4 Things to Look for When Studying a Stock's Dividend History
How to Find a Company's Dividend History and Why It Matters
Study after study, decade after decade, research has shown that, as a group, the stocks of companies that pay dividends tend to outperform the stocks of companies that don't pay dividends over the long-term. There are many reasons for this relative outperformance; e.g., companies that pay dividends tend to have higher quality accounting earnings, meaning the figures reported in the Form 10-K filing more accurately match what a reasonable finance professional might consider the "true" economic numbers.
Still, translating academic theory into real world portfolio management can be a challenge. New investors often want to know what they should be looking for when analyzing a company's dividend history. (As used in this article, the term "dividend history" is simply shorthand for the historical record of dividends paid by a stock, including the dividend rate per share, the date the dividend was paid, the amount and timing of any dividend increases, etc.)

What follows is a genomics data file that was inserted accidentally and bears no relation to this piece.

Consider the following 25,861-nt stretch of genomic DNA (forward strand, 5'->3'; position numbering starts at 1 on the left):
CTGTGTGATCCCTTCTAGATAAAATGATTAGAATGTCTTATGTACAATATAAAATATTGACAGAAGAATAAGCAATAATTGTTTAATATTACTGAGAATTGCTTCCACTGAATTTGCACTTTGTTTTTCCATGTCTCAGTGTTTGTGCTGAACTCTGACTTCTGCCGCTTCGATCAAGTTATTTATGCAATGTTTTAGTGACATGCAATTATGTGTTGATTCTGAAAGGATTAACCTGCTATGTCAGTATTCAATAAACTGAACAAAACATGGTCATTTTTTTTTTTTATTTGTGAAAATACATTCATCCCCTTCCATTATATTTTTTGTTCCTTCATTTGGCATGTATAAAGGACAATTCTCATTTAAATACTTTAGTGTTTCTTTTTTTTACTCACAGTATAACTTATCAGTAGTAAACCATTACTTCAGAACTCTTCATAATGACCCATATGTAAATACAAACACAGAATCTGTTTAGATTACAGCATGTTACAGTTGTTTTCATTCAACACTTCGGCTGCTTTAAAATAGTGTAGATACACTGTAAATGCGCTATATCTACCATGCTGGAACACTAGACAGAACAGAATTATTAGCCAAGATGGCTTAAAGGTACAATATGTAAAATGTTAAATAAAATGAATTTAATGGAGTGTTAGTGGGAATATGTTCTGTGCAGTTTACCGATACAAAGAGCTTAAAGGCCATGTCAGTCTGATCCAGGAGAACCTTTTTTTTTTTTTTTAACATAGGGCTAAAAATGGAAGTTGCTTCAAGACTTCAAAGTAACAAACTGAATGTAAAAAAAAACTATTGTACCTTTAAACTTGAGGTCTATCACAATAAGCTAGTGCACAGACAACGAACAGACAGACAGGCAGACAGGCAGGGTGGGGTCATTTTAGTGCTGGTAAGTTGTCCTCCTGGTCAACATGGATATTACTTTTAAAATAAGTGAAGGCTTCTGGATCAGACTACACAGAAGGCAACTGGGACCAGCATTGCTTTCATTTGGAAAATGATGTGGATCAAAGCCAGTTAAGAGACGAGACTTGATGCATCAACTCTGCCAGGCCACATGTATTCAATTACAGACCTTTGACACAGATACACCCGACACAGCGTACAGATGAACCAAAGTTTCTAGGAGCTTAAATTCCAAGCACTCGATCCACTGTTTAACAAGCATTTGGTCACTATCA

While the topic is far more expansive than a single article could ever cover, there are generally four signs in a company's dividend history that bode well. This is particularly true if the stock is part of a diversified basket of stocks with similar characteristics and doesn't matter if an investor or his or her financial advisor or asset management company follows a high dividend yield strategy or a dividend growth strategy.
It is important that you understand why each matters, and how they are connected to each other, when deciding which dividend stocks you want to hold. These signs are:
1. A Dividend History That Includes Maintaining or Increasing a Dividend Through Multiple Business Cycles
It isn't unusual for a company's board of directors to decide that a business has been successful enough that a new dividend payout policy is in order, declaring a distribution to shareholders. What is unusual is a company that has proven itself capable of paying a steady dividend, or, better yet, increasing its dividend per share, over the course of multiple business cycles.